The Cascarillo is carbed too and super tasty. This one just had an ounce of Cascade and half ounce of Amarillo at 10 minutes and then the same at flameout, bittered with an ounce of Cascade, and it is awesome. Nice pale gold color, good citrus and flowery hop aroma, and a nice grapefruit hop flavor. I'll be brewing this later this summer with more Amarillo to see what happens. After tasting this I wish I would have put more Amarillo late in the boil on my Hopslam clone.
Saturday, May 24, 2008
- 6 lbs light liquid ME
- 2 lbs light dry ME
- 8 oz caramel/crystal 60
- 6 oz chocolate malt
- 5 oz special roast malt
- 2 oz caramel/crystal 90
- 1 oz Galena hops at 60 minutes
- 1 oz Ahtanum hops at 10 minutes
- 1 oz American oak chips, steamed for 10 minutes and soaked in 5 oz Maker's Mark bourbon for about a month (added to secondary for 6 days)
OG 1.062, FG 1.014, 57 IBUs. As I brewed it, it seemed a little too light in color and not quite enough sweetness and chocolate, so I think if I brew this again I'll make a few changes to the grain bill but keep the hop schedule the same, though. Making a yeast starter to get the gravity to drop nice and low will help to dry it out nicely too. Something like this maybe:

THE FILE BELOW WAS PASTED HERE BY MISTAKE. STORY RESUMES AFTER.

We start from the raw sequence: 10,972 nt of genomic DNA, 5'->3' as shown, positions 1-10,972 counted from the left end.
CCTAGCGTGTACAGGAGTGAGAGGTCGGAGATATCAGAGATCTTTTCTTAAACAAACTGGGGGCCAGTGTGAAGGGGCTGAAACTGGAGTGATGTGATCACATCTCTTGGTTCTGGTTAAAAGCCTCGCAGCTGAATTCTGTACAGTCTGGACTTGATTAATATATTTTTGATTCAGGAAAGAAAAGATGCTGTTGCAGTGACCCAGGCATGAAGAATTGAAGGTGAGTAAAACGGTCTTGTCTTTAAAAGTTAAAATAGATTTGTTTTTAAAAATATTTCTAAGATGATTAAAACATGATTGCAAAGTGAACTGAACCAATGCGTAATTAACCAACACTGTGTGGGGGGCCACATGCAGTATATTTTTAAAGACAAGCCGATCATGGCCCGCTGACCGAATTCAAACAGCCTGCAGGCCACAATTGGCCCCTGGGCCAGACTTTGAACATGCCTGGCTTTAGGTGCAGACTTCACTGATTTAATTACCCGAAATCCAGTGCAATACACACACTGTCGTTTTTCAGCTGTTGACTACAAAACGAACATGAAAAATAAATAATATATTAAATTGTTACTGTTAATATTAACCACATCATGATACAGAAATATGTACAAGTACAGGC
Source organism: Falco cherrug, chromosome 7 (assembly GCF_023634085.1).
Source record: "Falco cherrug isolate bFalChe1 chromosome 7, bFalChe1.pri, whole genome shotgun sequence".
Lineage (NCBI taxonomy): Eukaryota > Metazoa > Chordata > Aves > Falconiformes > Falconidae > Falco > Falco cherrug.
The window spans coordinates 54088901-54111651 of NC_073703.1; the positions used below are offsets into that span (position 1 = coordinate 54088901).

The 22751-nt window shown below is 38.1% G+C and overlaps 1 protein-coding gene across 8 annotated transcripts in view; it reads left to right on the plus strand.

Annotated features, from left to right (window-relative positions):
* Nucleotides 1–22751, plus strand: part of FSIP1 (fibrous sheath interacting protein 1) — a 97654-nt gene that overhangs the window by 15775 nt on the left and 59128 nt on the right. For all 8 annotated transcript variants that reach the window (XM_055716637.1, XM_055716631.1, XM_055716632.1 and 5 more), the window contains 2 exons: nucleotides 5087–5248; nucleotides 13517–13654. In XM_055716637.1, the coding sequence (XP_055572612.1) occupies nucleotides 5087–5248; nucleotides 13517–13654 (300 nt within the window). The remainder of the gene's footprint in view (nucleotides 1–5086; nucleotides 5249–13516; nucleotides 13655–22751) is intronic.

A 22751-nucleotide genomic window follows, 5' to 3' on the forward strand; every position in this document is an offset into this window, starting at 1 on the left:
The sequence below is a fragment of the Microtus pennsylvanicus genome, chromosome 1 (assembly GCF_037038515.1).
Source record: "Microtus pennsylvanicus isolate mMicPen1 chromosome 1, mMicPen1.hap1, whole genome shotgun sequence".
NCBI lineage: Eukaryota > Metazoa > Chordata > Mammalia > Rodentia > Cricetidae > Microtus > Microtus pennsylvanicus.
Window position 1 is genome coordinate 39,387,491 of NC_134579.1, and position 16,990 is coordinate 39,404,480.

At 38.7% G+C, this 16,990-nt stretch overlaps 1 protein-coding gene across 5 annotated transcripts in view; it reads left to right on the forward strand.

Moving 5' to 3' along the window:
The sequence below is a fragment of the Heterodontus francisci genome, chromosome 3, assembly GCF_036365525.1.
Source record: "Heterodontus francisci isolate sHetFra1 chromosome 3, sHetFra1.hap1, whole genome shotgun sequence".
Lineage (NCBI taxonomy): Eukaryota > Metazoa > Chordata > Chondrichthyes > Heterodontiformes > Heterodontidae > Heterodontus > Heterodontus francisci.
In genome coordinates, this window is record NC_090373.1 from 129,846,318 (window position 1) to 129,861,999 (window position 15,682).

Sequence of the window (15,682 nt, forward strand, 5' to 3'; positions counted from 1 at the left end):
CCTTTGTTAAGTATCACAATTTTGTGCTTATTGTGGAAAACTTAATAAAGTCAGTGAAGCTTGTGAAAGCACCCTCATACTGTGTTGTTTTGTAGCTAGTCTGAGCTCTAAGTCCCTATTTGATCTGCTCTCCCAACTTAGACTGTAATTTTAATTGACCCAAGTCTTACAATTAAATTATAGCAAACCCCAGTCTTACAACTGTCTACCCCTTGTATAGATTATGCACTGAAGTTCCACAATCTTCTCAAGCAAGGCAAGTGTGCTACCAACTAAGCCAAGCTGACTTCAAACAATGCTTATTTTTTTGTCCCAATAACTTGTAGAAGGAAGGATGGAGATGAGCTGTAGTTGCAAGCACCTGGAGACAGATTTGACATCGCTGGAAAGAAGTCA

- 7 lbs light DME (easier to get at my lhbs)
- 4 oz crystal 60
- 4 oz crystal 90
- 8 oz chocolate malt
- 4 oz special roast malt
The OG would be about the same, but dropping the crystal 60 and bumping up the crystal 90 will keep the same sweetness but a little more color, and then bumping up the chocolate malt will give me a little more of that chocolatey goodness and color. I like the special roast too, it was the first time I used it and it's a pretty tasty grain, so I might bump that up some more too. Have any of you guys used it?
UPDATE (11:00 pm): Kristen and I planted the garden today, and aside from a tiny (1/4 inch) shoot on my Cascade mound, no shoots. Upon closer examination however, the ground was about as hard as concrete, so with a superhuman feat of strength I broke up each mound, carefully found the rhizome, then put loose soil back on top and gave them a good drink of water. All 3 rhizomes had some good underground budding going on, so I'm happy. I might not have much of yield since it's so late, but hey, they're not dead right?
Also, when I got home today I had a box filled with 4 oz of Centennial and a bunch of specialty grains, so I might be brewing on Monday if my lhbs is open tomorrow. I'm thinking Jamil's Amber (clone of Bear Republic's Red Rocket: http://www.beerdujour.com/Recipes/Jamil/JamilsAmericanAmberAle.htm). BTW, I ordered from Williams Brewing, and although you have to buy an equal dollar value of other stuff when you buy hops, they do send you beer coasters, which I thought was pretty frickin cool.